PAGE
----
It’s hard to believe that over three years ago we were in a completely different mindset when it came to work - both physically and mentally. Up until 2020, in-office was the primary way to work. From 2020 to 2022, the world participated in a forced work-from-home experiment, introducing many to remote working. Today, hybrid work is what employees desire - and it’s what they have - with almost half (46%) of UK employees currently working in a hybrid format.
One theme that has remained consistent post-pandemic is flexibility. Brits are embracing flexible work - and they want more of it. This year’s data has shown (again) that employees feel more productive, balanced, and loyal to their companies when they have flexibility. Many employees will even make sacrifices for flexibility - 38% would give up 10% or more of their salary for flexible working hours, 21% would give up 15% or more for flexibility in their working location, and 10% would quit their job if they were no longer able to work remotely or hybrid.
Read on to uncover where the workplace stands now compared to 2022 and dive into the types of work that employees want or expect from their employers.
64% of respondents believe that working from home should be a legal right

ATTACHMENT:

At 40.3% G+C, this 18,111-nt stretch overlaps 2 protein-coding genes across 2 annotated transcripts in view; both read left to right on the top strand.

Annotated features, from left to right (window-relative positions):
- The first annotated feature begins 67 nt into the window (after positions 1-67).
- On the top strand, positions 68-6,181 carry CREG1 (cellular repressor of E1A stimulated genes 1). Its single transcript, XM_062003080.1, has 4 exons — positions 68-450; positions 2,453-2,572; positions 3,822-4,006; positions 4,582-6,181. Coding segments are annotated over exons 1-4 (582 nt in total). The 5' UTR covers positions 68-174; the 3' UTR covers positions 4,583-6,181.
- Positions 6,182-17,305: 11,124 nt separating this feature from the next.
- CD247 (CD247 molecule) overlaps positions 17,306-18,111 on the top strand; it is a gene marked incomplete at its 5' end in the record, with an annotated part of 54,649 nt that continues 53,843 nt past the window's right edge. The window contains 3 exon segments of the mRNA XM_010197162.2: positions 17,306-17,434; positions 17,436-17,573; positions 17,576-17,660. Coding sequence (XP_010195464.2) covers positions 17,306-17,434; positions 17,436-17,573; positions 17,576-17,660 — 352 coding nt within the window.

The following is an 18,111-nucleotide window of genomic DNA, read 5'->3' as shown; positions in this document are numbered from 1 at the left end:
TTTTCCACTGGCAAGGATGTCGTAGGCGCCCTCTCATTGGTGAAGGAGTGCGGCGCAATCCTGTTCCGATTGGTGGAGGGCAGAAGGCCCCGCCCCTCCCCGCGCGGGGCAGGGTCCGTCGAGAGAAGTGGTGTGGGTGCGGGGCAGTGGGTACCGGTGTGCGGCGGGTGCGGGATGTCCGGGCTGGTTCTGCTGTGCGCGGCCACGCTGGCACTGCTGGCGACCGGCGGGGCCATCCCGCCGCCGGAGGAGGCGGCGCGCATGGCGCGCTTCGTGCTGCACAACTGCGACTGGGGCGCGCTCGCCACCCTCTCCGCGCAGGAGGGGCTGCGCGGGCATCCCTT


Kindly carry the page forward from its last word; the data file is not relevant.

1 in 2 (52%) of respondents said that they believe their company is requiring them to work from the office because of traditional work expectations
Almost 1 in 3 (29%) employees have an additional job or “side hustle”
If hybrid workers were required to be in the office full-time, 36% would go in but start looking for a new job, and 10% would quit
38% of workers said that their level of work-related stress had increased since last year
1 in 2 (48%) workers have a 31-60 minute one-way commute to their offices
48% of workers feel like their company has too many communications platforms
85% of hybrid and remote workers say they have been the same or more productive
32% of respondents said generative AI would allow them to do their job faster or more effectively in the next 5 years
82% of employees have lost meeting time in their hybrid meetings due to technical difficulties
48% of managers believe that working hybrid/remotely has made their team more productive
55% of managers believe that their hybrid/remote working employees are missing out on impromptu or non-formal feedback
20% of workers would be willing to give up 10% of their salary for a 4-day work week
One-third of hybrid employees (34%) go to the office for a few hours to show their face and then go home - also known as coffee badging
The current state of affairs
Every day it feels like a new term is introduced - from quiet quitting to office peacocking. Major companies have forced return-to-office mandates and then switched their position after employee pushback. Other companies have implemented work-from-anywhere policies and seen reduced turnover. Some have tested the 4-day work week and saw an increase in productivity. It can feel impossible to keep up with the latest trends.